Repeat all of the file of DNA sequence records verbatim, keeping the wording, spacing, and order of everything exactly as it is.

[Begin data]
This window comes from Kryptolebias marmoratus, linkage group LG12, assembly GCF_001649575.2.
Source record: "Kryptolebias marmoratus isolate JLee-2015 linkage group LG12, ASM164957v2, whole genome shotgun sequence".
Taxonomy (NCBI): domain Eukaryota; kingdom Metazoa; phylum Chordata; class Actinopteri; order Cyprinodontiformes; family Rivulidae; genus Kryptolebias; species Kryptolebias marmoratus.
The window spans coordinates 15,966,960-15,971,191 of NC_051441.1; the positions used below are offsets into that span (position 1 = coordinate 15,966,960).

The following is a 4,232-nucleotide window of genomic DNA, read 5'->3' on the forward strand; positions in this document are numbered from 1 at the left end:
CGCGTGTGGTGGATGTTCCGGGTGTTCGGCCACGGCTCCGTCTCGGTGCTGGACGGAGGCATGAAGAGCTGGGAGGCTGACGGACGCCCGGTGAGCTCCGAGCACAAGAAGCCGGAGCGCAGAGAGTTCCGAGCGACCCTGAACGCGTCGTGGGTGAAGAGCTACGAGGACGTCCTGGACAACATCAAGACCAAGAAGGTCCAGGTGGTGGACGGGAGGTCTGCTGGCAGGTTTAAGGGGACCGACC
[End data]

This window comes from Kryptolebias marmoratus, linkage group LG12, assembly GCF_001649575.2.
Source record: "Kryptolebias marmoratus isolate JLee-2015 linkage group LG12, ASM164957v2, whole genome shotgun sequence".
Taxonomy (NCBI): domain Eukaryota; kingdom Metazoa; phylum Chordata; class Actinopteri; order Cyprinodontiformes; family Rivulidae; genus Kryptolebias; species Kryptolebias marmoratus.
The window spans coordinates 15,966,960-15,971,191 of NC_051441.1; the positions used below are offsets into that span (position 1 = coordinate 15,966,960).

The following is a 4,232-nucleotide window of genomic DNA, read 5'->3' on the forward strand; positions in this document are numbered from 1 at the left end:
CGCGTGTGGTGGATGTTCCGGGTGTTCGGCCACGGCTCCGTCTCGGTGCTGGACGGAGGCATGAAGAGCTGGGAGGCTGACGGACGCCCGGTGAGCTCCGAGCACAAGAAGCCGGAGCGCAGAGAGTTCCGAGCGACCCTGAACGCGTCGTGGGTGAAGAGCTACGAGGACGTCCTGGACAACATCAAGACCAAGAAGGTCCAGGTGGTGGACGGGAGGTCTGCTGGCAGGTTTAAGGGGACCGACC